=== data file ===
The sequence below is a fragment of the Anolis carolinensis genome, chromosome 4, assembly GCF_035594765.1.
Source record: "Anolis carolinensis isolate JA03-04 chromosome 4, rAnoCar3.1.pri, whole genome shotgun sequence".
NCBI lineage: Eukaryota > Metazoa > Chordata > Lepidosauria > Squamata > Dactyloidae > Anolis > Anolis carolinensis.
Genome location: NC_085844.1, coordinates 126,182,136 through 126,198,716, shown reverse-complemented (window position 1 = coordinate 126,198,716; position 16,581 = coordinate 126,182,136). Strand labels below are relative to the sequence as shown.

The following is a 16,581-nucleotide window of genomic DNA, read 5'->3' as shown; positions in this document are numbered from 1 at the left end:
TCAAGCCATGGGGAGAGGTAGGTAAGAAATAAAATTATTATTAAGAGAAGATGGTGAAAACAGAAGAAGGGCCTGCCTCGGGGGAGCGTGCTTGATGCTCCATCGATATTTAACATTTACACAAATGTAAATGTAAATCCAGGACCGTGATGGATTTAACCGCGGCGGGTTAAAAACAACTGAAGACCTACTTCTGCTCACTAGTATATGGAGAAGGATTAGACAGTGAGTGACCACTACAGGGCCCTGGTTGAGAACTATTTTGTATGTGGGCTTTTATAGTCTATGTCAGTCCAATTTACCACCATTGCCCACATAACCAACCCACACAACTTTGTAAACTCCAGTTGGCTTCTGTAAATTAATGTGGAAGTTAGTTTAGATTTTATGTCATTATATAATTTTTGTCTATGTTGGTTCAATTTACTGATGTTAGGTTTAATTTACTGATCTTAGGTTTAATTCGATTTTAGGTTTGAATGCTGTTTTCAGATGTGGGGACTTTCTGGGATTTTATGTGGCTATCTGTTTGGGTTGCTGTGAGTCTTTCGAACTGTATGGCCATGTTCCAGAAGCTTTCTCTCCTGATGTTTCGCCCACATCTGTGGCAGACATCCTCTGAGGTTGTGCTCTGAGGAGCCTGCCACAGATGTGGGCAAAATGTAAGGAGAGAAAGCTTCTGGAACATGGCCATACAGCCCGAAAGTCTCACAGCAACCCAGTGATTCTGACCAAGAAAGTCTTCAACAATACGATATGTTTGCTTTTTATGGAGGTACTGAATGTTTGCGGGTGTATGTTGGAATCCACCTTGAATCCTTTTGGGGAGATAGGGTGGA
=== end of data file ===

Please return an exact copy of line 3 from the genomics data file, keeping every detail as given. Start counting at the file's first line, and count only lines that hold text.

NCBI lineage: Eukaryota > Metazoa > Chordata > Lepidosauria > Squamata > Dactyloidae > Anolis > Anolis carolinensis.